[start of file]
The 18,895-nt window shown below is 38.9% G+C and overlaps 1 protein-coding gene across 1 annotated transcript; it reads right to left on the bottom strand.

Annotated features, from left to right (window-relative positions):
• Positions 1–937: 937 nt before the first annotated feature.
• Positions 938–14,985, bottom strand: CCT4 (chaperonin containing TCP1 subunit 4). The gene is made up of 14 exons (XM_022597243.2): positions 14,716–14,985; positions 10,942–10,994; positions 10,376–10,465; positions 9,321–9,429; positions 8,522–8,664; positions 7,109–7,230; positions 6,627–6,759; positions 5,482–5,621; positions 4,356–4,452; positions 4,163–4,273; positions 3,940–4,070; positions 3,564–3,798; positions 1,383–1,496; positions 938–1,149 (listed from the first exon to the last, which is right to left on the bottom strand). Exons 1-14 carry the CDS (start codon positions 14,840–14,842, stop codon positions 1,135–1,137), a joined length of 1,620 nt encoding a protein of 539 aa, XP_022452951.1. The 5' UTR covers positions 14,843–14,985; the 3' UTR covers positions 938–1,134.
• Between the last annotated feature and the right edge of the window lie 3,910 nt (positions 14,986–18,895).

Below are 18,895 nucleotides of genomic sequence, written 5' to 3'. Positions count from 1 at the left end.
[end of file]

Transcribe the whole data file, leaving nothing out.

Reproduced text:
The 18,895-nt window shown below is 38.9% G+C and overlaps 1 protein-coding gene across 1 annotated transcript; it reads right to left on the bottom strand.

Annotated features, from left to right (window-relative positions):
• Positions 1–937: 937 nt before the first annotated feature.
• Positions 938–14,985, bottom strand: CCT4 (chaperonin containing TCP1 subunit 4). The gene is made up of 14 exons (XM_022597243.2): positions 14,716–14,985; positions 10,942–10,994; positions 10,376–10,465; positions 9,321–9,429; positions 8,522–8,664; positions 7,109–7,230; positions 6,627–6,759; positions 5,482–5,621; positions 4,356–4,452; positions 4,163–4,273; positions 3,940–4,070; positions 3,564–3,798; positions 1,383–1,496; positions 938–1,149 (listed from the first exon to the last, which is right to left on the bottom strand). Exons 1-14 carry the CDS (start codon positions 14,840–14,842, stop codon positions 1,135–1,137), a joined length of 1,620 nt encoding a protein of 539 aa, XP_022452951.1. The 5' UTR covers positions 14,843–14,985; the 3' UTR covers positions 938–1,134.
• Between the last annotated feature and the right edge of the window lie 3,910 nt (positions 14,986–18,895).

Below are 18,895 nucleotides of genomic sequence, written 5' to 3'. Positions count from 1 at the left end.